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Power v. Smith

March 28, 2003

THOMAS J. POWER, INDIVIDUALLY AND ON BEHALF OF T.R. EQUIPMENT, INC., AND R.J. POWER PLUMBING AND HEATING, PLAINTIFFS-APPELLEES,
v.
ROBERT L. SMITH, DEFENDANT-APPELLANT, AND CLOYCE "TURK" SMITH, DEFENDANT.



Appeal from Circuit Court of Sangamon County No. 99CH134 Honorable Patrick W. Kelley, Judge Presiding.

The opinion of the court was delivered by: Justice Cook

UNPUBLISHED

The trial court entered judgment in favor of plaintiffs, Thomas J. Power and R.J. Power Plumbing & Heating (Power Plumbing), and against defendant Robert L. Smith, on the basis that Smith was guilty of fraudulent misrepresentation. Smith appeals. Because we conclude that any misrepresentation was not a misrepresentation of fact, but a mere statement of opinion, we reverse.

I. BACKGROUND

Power is the owner of Power Plumbing. Smith previously owned Smith Construction, which did water and sewer jobs in California. Smith and Power met in 1995 while Smith and Power Plumbing were doing work on a construction project in Taylorville. Smith and Power entered into a verbal agreement under which Power Plumbing bid on a number of jobs, Smith received an hourly wage for his work, and the remaining profits were divided equally between Smith and Power.

Smith and Power then formed T.R. Equipment, Inc., a subchapter S corporation, to do water and sewer jobs. Each was a 50% shareholder. Smith would do the work on the jobs and be paid an hourly wage. T.R. Equipment did not have a bonding license, and consequently, Smith and Power agreed that Power Plumbing would submit bids for water and sewer jobs to be performed by T.R. Equipment. Power Plumbing would do the administrative work on the projects. There was no written agreement between T.R. Equipment and Power Plumbing, and there was some dispute as to how profits and losses would be divided among the various entities and individuals.

Power testified that he and Smith met at Power Plumbing to review and discuss the bid on a job called the South Fork job. He and Smith reviewed and discussed the bid in detail, line item by line item. Smith was then to rewrite the bid so that it would be more legible, then take it to Power Plumbing the next day to be typed by the office manager, Debbie Aiken, and to be signed by Power's brother, Dennis Power, the vice president of Power Plumbing. Smith, however, testified that he and Power discussed the bid over the telephone and he was not aware that Power would be out of town when the bid was typed.

Power testified he returned to work on the Monday following the Friday they were awarded the South Fork job. At that time, Power learned the bid had been changed from the one he had approved. According to Power, Smith had changed several of the line items, and the bid submitted was $207,188.90 less than the bid approved by Power. Power immediately called Smith, who came to his office. According to Power, Smith admitted that he had changed the bid, but assured Power that the job would make a profit. Smith said he had made the change because he was positive that they could lay 300 feet of pipe per day, instead of 200 feet as previously discussed.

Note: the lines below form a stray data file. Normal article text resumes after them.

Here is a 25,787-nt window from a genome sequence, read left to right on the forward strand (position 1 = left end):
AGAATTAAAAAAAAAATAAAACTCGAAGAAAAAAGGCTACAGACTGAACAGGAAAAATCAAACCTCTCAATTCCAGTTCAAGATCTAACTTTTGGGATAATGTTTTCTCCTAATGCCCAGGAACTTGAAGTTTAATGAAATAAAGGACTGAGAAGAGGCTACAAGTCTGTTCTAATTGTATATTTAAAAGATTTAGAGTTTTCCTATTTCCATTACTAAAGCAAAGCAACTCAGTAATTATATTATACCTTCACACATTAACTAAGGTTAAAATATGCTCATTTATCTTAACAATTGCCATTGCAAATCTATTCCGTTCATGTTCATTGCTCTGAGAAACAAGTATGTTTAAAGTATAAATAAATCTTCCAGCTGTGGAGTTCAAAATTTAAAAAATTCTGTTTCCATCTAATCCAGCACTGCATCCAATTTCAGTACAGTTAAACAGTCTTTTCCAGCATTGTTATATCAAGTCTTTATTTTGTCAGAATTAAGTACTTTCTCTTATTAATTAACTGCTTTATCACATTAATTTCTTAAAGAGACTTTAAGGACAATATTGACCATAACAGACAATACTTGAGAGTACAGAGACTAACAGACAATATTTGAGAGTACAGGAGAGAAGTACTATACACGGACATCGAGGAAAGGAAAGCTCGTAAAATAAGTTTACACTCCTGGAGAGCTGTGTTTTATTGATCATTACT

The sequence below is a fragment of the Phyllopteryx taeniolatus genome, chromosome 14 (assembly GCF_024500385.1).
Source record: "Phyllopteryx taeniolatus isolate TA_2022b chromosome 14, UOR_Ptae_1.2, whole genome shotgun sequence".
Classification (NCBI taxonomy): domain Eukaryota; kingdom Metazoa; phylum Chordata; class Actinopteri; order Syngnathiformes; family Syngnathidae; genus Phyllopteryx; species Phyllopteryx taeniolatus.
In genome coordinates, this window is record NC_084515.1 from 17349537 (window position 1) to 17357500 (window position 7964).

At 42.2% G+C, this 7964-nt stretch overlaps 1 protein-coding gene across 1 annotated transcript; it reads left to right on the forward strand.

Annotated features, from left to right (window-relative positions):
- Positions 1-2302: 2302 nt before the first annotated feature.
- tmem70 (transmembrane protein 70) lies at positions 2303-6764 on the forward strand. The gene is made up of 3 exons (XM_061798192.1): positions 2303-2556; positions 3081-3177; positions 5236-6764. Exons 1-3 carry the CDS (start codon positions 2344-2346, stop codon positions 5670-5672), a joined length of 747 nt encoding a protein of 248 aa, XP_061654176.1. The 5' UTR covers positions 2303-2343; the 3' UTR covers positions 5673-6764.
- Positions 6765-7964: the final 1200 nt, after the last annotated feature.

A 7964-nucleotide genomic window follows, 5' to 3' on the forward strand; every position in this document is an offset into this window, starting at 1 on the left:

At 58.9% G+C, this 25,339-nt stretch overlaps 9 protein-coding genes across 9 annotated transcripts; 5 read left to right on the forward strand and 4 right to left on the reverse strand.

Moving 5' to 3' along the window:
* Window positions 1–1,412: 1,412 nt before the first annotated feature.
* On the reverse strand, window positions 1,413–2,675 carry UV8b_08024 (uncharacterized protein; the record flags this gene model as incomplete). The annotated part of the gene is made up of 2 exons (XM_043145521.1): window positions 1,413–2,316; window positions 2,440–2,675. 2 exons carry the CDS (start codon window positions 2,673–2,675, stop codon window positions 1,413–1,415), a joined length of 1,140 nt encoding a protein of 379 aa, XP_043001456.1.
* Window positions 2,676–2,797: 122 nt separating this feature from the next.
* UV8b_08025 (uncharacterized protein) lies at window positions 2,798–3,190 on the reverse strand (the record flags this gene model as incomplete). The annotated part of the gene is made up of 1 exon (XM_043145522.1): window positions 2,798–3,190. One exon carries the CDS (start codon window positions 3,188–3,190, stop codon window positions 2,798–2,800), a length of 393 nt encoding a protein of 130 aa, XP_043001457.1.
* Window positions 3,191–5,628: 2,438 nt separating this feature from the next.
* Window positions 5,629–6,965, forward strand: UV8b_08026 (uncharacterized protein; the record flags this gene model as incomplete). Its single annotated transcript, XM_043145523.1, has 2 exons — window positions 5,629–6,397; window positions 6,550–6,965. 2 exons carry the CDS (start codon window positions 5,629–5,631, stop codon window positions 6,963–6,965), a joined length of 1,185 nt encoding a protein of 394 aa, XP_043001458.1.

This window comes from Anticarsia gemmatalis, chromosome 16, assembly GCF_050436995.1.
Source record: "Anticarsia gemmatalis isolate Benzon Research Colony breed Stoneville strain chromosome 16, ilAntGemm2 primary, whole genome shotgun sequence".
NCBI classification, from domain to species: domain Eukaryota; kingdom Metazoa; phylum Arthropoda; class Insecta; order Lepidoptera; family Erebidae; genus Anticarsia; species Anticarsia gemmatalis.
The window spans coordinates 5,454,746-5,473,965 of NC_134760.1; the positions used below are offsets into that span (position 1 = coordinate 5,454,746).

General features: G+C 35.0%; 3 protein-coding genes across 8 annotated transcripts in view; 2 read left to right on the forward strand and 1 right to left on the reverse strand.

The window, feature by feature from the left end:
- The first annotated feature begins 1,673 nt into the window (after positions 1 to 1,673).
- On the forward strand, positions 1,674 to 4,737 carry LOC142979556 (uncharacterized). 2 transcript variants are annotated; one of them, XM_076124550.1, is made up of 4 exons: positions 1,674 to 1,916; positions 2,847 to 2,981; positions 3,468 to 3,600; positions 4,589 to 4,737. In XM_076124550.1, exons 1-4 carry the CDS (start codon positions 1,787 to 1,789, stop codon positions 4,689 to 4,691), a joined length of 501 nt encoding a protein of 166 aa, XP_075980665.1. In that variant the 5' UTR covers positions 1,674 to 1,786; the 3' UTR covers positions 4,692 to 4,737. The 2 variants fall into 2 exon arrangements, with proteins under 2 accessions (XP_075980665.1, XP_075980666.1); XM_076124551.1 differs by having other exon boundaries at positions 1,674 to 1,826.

Smith testified that he and Power discussed only the fact that the bid they had submitted was significantly lower than any of the other bids. The bid was $280,783.40 less than the next lowest bid. The bid, however, was close to the estimates prepared by the South Fork Sanitary District engineers. Smith denied changing the bid for the project and denied there was any conversation about the bid being different from that to which Smith and Power had agreed. Smith may have told Power that he was sure that they could make a profit on the South Fork job on the bid which had been submitted.

Power testified that he relied on Smith's assurances that the job would make a profit as it was bid; consequently, Power did not consider withdrawing the bid, seeking legal advice whether the bid could be withdrawn, or bringing up to the South Fork Sanitary District the fact that the bid had been changed without his knowledge.

Smith was paid $52,500 in hourly wages for working on the South Fork job. Smith's father, Cloyce Smith, was paid $38,512.06, plus $29,883 for sand, for working on the South Fork job. Smith's cousin, Danny Vidmar, was paid $48,050 for working on the South Fork job.

Power's count V, the count that went to trial, charged Smith with fraud, in that Smith stated to Power that he had the expertise to determine a price for the project which would cover all expenses for the job and allow a profit, that "in reliance on Smith's statements Power agreed to allow Smith to determine the bid price," and that after Smith determined the bid price Smith without the knowledge or consent of Power reduced the bid price by approximately $200,000. Count V alleged that Smith's statements were false statements of fact in that he knew he did not have the expertise to determine a bid price, he knew the price he determined was not sufficient, he did not intend to supervise the project to completion, he did not intend to have the necessary equipment, and "he intended to determine the bid price so that a profit could not be made on the project."

Power's theory of fraud is not entirely clear. At some points he appears to be accusing Smith of incompetence. At other points he appears to be accusing Smith of intentional harm. Count V alleges "false statements of fact" made by Smith, but changing the bid is not alleged to be one of those statements. Count V does not contain the allegation that Power, in deciding to go ahead with the project, relied upon Smith's assurances. Cf. Prime Leasing, Inc. v. Kendig, 332 Ill. App. 3d 300, 309, 773 N.E.2d 84, 92 (2002) ...


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